That last act which triggered my abject subjugation haunted me for a long time. 

To mitigate the duress, I decided to allow myself to be abused and bullied into writing tracts of self-incriminating lies and half-truths. It seemed less painful to surrender in the interrogation room, but it was more painful when I was put back into the cell.

Vincent Cheng


“Are you a Marxist?”

“No. I’m a Catholic.”


“Are you a Marxist? 

“No. I’m a Catholic. 


“Are you instigating workers?”

“No. I’m helping workers. 


“Are you a Marxist?”

“No. I’m a Catholic. 


“Are you instigating workers?”

“No. I’m helping workers.”


I felt cold, very cold and numb. Surely this can’t be real, this can’t be happening. But the blows to my face kept coming after every reply.

Men kept coming and going out of the room, talking among themselves, barking at me, shaking their heads.  J.T*, another little man with a moustache, the case officer. T.*, a little woman, his assistant case officer. Long Jaw, who slapped me with powerful swings of his arm and the full force of his body behind every blow.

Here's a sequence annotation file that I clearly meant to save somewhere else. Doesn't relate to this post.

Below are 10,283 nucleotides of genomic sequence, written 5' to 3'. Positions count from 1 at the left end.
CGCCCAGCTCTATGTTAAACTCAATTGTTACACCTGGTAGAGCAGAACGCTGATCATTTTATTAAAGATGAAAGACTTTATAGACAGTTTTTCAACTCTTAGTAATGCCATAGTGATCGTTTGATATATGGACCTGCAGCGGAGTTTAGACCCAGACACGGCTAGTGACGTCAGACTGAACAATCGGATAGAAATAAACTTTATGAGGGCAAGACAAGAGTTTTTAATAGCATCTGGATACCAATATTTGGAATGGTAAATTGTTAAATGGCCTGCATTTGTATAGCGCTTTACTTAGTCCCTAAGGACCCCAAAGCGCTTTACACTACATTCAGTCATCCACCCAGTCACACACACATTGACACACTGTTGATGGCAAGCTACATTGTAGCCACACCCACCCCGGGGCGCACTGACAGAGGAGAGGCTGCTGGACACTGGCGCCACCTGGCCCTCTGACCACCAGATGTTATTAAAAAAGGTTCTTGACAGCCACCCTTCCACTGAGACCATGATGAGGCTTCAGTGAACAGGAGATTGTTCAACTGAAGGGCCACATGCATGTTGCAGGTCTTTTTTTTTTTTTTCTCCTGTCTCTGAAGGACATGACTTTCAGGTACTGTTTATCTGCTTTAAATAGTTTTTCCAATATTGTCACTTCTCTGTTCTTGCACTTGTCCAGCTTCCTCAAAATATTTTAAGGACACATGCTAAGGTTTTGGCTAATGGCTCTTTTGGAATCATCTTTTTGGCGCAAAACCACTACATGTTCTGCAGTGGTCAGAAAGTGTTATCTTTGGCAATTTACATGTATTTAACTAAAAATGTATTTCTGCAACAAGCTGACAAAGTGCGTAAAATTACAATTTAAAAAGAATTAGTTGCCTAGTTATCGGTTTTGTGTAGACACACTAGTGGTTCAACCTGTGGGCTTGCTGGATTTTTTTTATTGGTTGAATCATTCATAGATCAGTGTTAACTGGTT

I wanted to forget it all but I couldn’t. It was humiliating. I was crying out that it was totally unwarranted. Were they stupid? Marxist? Me? I tried to tell them what I am – a Catholic. 

But they were not interested in my answer, but continued hitting me and dousing me with cold water in an air-conditioned room.

Tang Lay Lee


The period of detention turned out to be the most traumatic years of my life – the strip search, the blindfolds, the interrogations in the cold room, the sleep deprivation, the television interviews, the slaps on the face, the three-legged chairs I was forced to balance on during the initial interrogations, the solitary confinement and, most of all, the fear of long-term incarceration without trial.

Kevin De Souza


The 22 Detainees

Arrested on 21 May 1987:

1.  Vincent Cheng Kim Chuan, 40: Detained for a total of three years. Considered by the press release of the Minister of Home Affairs as the leader of the group, was a former theology student, a full-time worker in the Church movements. He was the secretary of the Justice and Peace Commission where he had worked since 1983. From June 1982 to June 1983, he undertook the coordination of the volunteers and their activities in the Catholic Centre for foreign workers. (But) he no longer belonged to the group since 1984.